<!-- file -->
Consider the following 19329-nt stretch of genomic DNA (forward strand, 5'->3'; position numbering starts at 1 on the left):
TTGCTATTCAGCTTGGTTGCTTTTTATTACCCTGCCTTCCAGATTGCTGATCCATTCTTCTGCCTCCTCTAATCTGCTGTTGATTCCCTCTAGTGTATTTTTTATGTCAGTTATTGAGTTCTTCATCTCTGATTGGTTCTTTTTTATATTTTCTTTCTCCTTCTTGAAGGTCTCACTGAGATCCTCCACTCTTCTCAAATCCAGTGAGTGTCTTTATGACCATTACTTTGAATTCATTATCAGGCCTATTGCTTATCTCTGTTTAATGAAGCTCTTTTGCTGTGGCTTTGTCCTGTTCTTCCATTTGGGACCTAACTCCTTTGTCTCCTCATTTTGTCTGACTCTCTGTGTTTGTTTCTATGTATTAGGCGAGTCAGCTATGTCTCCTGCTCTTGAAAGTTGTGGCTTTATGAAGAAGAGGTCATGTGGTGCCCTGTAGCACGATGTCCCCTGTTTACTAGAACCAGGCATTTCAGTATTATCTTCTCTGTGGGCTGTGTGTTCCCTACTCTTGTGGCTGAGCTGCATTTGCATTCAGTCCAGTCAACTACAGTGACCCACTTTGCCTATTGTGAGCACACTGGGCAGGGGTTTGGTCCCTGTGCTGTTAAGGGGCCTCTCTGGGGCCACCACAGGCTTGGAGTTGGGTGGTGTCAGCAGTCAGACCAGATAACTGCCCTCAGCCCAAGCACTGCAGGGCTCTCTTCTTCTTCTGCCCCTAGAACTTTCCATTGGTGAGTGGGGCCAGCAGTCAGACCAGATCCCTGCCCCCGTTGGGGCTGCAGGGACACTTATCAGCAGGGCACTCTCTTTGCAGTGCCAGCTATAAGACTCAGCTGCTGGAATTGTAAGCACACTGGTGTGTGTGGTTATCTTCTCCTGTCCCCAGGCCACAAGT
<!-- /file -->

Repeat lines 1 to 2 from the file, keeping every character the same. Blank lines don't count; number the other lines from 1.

Consider the following 19329-nt stretch of genomic DNA (forward strand, 5'->3'; position numbering starts at 1 on the left):
TTGCTATTCAGCTTGGTTGCTTTTTATTACCCTGCCTTCCAGATTGCTGATCCATTCTTCTGCCTCCTCTAATCTGCTGTTGATTCCCTCTAGTGTATTTTTTATGTCAGTTATTGAGTTCTTCATCTCTGATTGGTTCTTTTTTATATTTTCTTTCTCCTTCTTGAAGGTCTCACTGAGATCCTCCACTCTTCTCAAATCCAGTGAGTGTCTTTATGACCATTACTTTGAATTCATTATCAGGCCTATTGCTTATCTCTGTTTAATGAAGCTCTTTTGCTGTGGCTTTGTCCTGTTCTTCCATTTGGGACCTAACTCCTTTGTCTCCTCATTTTGTCTGACTCTCTGTGTTTGTTTCTATGTATTAGGCGAGTCAGCTATGTCTCCTGCTCTTGAAAGTTGTGGCTTTATGAAGAAGAGGTCATGTGGTGCCCTGTAGCACGATGTCCCCTGTTTACTAGAACCAGGCATTTCAGTATTATCTTCTCTGTGGGCTGTGTGTTCCCTACTCTTGTGGCTGAGCTGCATTTGCATTCAGTCCAGTCAACTACAGTGACCCACTTTGCCTATTGTGAGCACACTGGGCAGGGGTTTGGTCCCTGTGCTGTTAAGGGGCCTCTCTGGGGCCACCACAGGCTTGGAGTTGGGTGGTGTCAGCAGTCAGACCAGATAACTGCCCTCAGCCCAAGCACTGCAGGGCTCTCTTCTTCTTCTGCCCCTAGAACTTTCCATTGGTGAGTGGGGCCAGCAGTCAGACCAGATCCCTGCCCCCGTTGGGGCTGCAGGGACACTTATCAGCAGGGCACTCTCTTTGCAGTGCCAGCTATAAGACTCAGCTGCTGGAATTGTAAGCACACTGGTGTGTGTGGTTATCTTCTCCTGTCCCCAGGCCACAAGT